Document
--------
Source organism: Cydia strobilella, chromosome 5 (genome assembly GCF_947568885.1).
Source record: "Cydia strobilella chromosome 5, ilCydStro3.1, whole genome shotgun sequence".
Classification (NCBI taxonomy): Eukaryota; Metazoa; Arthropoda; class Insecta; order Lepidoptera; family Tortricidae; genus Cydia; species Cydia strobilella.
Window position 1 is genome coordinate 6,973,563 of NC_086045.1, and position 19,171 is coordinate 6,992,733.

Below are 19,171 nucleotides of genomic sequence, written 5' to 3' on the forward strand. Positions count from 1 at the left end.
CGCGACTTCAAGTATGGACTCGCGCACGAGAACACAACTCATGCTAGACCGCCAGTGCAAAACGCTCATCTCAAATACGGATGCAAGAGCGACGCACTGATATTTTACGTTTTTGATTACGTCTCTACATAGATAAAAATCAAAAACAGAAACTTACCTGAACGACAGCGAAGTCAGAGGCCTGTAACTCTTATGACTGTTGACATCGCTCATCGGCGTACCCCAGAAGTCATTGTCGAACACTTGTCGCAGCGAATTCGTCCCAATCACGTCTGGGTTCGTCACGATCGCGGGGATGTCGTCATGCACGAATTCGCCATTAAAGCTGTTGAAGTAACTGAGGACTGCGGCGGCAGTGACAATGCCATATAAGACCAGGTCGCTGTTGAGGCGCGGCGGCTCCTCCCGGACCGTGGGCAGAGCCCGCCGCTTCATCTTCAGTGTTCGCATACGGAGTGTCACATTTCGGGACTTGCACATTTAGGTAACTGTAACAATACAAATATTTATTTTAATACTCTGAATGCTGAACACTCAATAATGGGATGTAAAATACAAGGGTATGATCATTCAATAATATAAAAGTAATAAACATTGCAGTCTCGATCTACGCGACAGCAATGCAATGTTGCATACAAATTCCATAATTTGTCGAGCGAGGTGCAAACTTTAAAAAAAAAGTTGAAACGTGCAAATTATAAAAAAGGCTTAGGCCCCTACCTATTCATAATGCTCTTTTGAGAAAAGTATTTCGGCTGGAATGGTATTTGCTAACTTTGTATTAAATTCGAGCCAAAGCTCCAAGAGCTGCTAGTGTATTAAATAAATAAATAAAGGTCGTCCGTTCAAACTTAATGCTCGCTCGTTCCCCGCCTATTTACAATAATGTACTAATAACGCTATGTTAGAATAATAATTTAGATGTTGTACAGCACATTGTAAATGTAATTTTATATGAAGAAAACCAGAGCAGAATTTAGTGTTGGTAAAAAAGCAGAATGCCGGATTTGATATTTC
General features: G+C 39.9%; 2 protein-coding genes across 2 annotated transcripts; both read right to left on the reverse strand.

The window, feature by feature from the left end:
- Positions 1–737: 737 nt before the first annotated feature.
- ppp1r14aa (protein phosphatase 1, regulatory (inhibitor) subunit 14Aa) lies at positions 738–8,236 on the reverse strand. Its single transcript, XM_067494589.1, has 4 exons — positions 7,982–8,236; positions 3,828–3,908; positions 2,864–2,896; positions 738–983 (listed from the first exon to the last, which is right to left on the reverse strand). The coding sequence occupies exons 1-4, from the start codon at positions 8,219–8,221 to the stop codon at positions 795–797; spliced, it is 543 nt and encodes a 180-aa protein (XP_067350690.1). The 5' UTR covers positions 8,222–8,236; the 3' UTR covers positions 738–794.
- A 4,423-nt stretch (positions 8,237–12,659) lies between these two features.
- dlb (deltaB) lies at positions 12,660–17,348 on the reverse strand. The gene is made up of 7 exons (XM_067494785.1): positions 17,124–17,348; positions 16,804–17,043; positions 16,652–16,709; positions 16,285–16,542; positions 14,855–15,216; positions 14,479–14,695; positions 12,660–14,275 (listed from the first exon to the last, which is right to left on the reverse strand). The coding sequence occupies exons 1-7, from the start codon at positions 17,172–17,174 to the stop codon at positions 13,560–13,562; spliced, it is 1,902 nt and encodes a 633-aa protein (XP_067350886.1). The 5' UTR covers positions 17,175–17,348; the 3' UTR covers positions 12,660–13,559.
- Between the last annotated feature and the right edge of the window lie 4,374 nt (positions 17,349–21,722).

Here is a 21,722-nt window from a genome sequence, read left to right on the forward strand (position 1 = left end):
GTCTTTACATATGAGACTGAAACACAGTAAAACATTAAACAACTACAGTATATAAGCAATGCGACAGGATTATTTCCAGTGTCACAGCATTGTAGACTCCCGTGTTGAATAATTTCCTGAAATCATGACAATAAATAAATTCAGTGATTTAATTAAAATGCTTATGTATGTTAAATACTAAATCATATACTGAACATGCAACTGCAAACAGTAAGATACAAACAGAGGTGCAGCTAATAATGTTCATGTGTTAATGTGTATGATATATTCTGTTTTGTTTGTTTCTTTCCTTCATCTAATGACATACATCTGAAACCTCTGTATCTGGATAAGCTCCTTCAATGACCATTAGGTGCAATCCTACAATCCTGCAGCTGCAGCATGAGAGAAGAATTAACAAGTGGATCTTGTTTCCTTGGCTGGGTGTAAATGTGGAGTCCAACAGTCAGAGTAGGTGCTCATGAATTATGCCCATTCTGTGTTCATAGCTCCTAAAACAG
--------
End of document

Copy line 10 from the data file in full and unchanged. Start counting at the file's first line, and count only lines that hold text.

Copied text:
- ppp1r14aa (protein phosphatase 1, regulatory (inhibitor) subunit 14Aa) lies at positions 738–8,236 on the reverse strand. Its single transcript, XM_067494589.1, has 4 exons — positions 7,982–8,236; positions 3,828–3,908; positions 2,864–2,896; positions 738–983 (listed from the first exon to the last, which is right to left on the reverse strand). The coding sequence occupies exons 1-4, from the start codon at positions 8,219–8,221 to the stop codon at positions 795–797; spliced, it is 543 nt and encodes a 180-aa protein (XP_067350690.1). The 5' UTR covers positions 8,222–8,236; the 3' UTR covers positions 738–794.